Air Transport World

Runway incursion 'call to action'.(SAFETY)

IT WAS 1 P.M. ON A TYPICAL SUMMER afternoon at Los Angeles International. WestJet Flight 900, a 737NG from Calgary that had just landed, held between parallel Runways 24R and 24L as directed by the LAX tower. "Without authorization, the WestJet crew changed radio frequencies and contacted ground control," according to the US National Transportation Safety Board. The ground controller "assumed" that the 737NG had been "cleared to cross Runway 24L and provided instructions for the flight to taxi to its gate," NTSB said. But the tower controller "expected the flight to hold" and cleared a Northwest Airlines A320 to take off from 24L.


The A320 accelerated to 150 mph as it neared takeoff. "According to the FAA, the WestJet airplane crossed the hold short line for Runway 24L and the two aircraft came within 37 ft. as the Northwest flight crossed directly in front of the WestJet flight during its takeoff roll," NTSB said.

How narrowly was a potentially catastrophic accident at one of the world's busiest airports avoided? Although the US has not experienced a fatal runway incursion involving a commercial air transport aircraft in more than a decade, a number of high-profile incidents over the past few years have gotten the attention of authorities.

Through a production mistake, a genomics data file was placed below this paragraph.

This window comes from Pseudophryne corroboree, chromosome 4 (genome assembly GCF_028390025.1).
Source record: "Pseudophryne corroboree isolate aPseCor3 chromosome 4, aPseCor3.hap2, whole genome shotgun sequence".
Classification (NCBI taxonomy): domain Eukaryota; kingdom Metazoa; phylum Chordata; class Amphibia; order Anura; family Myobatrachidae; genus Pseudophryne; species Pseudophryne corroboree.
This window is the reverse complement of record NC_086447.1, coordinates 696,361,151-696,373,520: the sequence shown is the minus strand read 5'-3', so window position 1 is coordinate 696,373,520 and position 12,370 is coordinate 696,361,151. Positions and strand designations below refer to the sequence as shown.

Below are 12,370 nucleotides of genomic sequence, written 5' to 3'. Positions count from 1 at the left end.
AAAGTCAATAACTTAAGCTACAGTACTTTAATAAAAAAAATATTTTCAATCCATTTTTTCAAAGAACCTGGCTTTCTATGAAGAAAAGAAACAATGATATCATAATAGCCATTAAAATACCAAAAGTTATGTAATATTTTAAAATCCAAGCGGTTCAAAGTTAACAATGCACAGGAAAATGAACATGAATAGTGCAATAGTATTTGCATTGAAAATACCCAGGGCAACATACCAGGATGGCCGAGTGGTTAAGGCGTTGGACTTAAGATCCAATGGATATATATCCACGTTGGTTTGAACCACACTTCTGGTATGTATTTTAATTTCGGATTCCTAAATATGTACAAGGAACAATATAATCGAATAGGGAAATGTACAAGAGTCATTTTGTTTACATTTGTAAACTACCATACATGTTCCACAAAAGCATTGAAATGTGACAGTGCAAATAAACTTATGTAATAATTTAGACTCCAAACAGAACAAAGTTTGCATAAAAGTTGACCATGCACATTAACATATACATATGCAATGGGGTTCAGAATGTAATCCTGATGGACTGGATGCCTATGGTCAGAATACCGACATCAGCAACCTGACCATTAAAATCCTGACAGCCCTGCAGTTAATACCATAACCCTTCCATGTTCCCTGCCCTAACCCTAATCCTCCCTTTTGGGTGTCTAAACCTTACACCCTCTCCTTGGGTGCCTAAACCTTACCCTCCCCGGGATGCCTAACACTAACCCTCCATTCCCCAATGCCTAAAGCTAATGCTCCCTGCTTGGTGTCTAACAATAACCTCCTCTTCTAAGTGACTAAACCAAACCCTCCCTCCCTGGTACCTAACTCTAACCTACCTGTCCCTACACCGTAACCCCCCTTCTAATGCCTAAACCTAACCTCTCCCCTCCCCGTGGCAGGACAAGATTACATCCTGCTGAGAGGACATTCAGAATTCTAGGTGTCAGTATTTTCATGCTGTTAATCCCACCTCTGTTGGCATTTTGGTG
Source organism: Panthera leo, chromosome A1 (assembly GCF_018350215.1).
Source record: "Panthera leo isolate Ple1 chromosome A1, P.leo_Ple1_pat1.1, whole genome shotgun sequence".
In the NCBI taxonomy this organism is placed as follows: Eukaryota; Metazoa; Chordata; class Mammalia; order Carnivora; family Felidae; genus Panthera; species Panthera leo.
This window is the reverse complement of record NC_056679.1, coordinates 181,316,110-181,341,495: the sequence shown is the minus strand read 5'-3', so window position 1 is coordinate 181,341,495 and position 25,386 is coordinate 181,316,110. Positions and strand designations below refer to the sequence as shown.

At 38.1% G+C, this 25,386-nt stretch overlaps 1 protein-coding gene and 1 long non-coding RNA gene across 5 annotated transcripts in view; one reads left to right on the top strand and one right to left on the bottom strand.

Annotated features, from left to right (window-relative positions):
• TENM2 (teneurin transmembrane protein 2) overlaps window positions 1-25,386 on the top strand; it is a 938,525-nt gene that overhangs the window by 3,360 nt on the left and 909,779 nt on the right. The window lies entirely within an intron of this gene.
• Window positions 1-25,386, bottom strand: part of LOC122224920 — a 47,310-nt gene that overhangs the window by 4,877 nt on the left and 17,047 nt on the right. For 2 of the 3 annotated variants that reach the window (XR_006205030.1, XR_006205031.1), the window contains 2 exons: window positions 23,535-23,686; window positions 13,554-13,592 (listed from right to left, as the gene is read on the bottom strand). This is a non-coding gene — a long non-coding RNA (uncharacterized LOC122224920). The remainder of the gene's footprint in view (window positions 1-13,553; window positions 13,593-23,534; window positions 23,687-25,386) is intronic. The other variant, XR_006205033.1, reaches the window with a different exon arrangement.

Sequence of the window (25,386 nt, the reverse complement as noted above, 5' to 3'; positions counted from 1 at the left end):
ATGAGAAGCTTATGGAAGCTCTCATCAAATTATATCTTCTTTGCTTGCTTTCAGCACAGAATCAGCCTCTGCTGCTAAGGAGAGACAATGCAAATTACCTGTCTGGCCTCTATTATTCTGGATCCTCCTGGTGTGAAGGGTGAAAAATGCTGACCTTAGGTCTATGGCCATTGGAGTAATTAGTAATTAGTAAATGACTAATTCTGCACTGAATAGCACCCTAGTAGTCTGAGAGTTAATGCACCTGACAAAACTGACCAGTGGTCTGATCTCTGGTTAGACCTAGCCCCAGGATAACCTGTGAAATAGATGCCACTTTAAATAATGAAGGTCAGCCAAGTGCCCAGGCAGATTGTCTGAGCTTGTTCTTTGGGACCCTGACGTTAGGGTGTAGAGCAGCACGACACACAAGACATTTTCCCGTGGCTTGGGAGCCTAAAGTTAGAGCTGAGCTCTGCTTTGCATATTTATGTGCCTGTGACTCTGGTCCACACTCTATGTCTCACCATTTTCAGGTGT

"We can't wait for something to happen," FAA Acting Administrator Bobby Sturgell says. "One thing will not solve the issue and we need to tackle this from as many angles as possible."

'Call to Action' FAA confirmed that a Delta Air Lines 757 arriving on July 11 at Fort Lauderdale "touched down and had to take off again to avoid colliding" with a United Airlines A320 that was taxiing to a runway and "had missed a turn." It said that on July 5, a DL aircraft landing at New York LaGuardia "narrowly missed" a Delta Connection aircraft that was "mistakenly cleared to taxi across the runway at the same time."

Alarmed by what it called "recent close calls at some of our nation's busiest airports," the agency held a "call to action" meeting in August in Washington and followed up with extensive runway safety meetings this fall with various stakeholders at each of 20 airports, including LAX, that it determined caused the "greatest concern" regarding potential incursions. …

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